Hippocrates was hip on HIPAA Privacy long before it was in vogue!
“Whatsoever things I see or hear concerning the life of men, in my attendance on the sick or even apart therefrom, which ought not to be noised abroad, I will keep silence thereon, counting such things to be as sacred as secrets.”
— Hippocratic Oath, 4th Century, B.C.E.
Now 46 states in the US have enacted privacy regulations. The AICPA provides a wealth of information on these state laws that we wish to share with you. The idea of a right to privacy was first addressed within a legal context in the United States.
Louis Brandeis (later a Supreme Court justice) and another young lawyer, Samuel D. Warren, published an article called ‘The Right to Privacy’ in the Harvard Law Review in 1890 arguing that the constitution and the common law allowed for the deduction of a general “right to privacy”. Their project was never entirely successful, and the renowned tort expert Dean Prosser argued that “privacy” was composed of four separate torts, the only unifying element of which was a (vague) “right to be left alone.”These elements were:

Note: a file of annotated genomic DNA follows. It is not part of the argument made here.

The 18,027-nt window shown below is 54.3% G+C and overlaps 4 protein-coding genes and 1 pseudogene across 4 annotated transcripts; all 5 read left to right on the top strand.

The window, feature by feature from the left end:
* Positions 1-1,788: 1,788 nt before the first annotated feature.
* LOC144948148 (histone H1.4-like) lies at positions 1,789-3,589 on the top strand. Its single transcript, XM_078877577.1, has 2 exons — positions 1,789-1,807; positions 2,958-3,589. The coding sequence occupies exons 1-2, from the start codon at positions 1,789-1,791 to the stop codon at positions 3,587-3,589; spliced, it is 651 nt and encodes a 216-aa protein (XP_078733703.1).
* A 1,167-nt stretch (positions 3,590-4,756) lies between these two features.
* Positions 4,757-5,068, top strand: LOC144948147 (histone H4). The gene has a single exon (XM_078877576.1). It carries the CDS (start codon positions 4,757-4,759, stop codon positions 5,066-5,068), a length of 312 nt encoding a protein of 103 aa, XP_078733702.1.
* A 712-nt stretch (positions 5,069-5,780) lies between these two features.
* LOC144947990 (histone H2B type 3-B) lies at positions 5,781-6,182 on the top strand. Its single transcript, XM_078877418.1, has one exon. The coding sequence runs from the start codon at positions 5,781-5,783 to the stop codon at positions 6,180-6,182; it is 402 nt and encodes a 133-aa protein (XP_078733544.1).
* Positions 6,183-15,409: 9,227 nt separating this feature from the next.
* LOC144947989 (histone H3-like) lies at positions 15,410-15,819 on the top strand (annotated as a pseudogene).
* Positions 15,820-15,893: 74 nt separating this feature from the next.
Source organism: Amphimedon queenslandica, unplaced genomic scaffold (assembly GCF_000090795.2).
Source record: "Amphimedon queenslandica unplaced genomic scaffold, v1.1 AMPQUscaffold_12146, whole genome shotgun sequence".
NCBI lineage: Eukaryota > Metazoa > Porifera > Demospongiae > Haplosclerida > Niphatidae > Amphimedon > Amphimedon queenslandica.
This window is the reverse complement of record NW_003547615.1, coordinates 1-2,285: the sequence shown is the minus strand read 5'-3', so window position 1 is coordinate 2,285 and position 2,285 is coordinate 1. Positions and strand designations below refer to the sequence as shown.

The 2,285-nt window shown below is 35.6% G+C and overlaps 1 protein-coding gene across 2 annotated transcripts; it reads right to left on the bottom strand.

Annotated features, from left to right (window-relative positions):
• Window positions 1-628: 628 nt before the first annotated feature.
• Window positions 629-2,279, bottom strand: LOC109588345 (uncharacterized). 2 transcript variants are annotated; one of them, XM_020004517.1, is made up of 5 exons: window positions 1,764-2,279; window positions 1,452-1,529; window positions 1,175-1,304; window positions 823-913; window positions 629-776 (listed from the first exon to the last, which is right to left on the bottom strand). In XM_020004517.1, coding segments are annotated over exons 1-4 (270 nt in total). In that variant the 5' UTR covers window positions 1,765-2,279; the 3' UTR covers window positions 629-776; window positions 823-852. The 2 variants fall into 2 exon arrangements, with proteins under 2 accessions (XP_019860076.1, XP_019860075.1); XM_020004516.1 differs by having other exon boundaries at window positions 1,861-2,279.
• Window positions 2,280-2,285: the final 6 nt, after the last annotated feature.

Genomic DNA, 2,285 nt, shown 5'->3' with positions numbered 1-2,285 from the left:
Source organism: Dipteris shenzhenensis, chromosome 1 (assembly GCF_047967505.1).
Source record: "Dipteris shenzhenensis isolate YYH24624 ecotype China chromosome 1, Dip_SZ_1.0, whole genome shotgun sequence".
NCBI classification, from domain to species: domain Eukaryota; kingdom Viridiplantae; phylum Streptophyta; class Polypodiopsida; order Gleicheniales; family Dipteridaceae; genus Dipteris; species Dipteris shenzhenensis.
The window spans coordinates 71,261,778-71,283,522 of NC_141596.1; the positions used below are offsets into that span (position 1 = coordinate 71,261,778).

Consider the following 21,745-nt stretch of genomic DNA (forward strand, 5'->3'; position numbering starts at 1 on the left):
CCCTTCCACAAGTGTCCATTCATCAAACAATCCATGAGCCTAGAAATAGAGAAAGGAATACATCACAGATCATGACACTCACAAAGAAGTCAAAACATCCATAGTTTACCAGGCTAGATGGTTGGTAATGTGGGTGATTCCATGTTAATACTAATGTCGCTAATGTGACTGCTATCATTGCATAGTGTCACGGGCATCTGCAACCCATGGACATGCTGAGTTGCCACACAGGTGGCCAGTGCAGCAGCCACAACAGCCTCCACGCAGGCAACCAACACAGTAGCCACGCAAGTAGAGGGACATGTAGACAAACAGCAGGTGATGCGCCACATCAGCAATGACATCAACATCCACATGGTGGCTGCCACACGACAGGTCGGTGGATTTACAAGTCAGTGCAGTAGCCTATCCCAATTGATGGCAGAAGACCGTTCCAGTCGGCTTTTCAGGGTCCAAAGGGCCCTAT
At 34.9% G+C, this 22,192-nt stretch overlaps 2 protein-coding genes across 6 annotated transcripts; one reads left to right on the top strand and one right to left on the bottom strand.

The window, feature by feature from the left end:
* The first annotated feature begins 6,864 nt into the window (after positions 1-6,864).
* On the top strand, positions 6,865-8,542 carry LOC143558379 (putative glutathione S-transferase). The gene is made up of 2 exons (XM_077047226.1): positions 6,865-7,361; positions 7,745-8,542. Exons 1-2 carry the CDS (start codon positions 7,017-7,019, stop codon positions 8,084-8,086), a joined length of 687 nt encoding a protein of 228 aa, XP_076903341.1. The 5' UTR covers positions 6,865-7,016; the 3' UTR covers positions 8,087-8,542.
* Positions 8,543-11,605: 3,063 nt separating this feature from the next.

- appropriating the plaintiff’s identity for the defendant’s benefit
- placing the plaintiff in a false light in the public eye
- publicly disclosing private facts about the plaintiff
- unreasonably intruding upon the seclusion or solitude of the plaintiff
Clearly the trend for greater protections to individuals is gaining momentum. HIPAA Privacy and Security and now Breach Notification regulations may seem new to many organizations, but the concepts and principles go far back in history.
Latest posts by Bob Chaput (see all)
- Making the case for comprehensive cyber-risk strategies: 10 startling facts that will spur C-suite action - August 8, 2016
- Building Capability and Capacity to Take on Healthcare’s Evolving Security Threats - August 5, 2016
- HIPAA Risk Analysis Tip – The Biggest Risk Management Surprises in the 2016 OCR Audit Protocol - April 11, 2016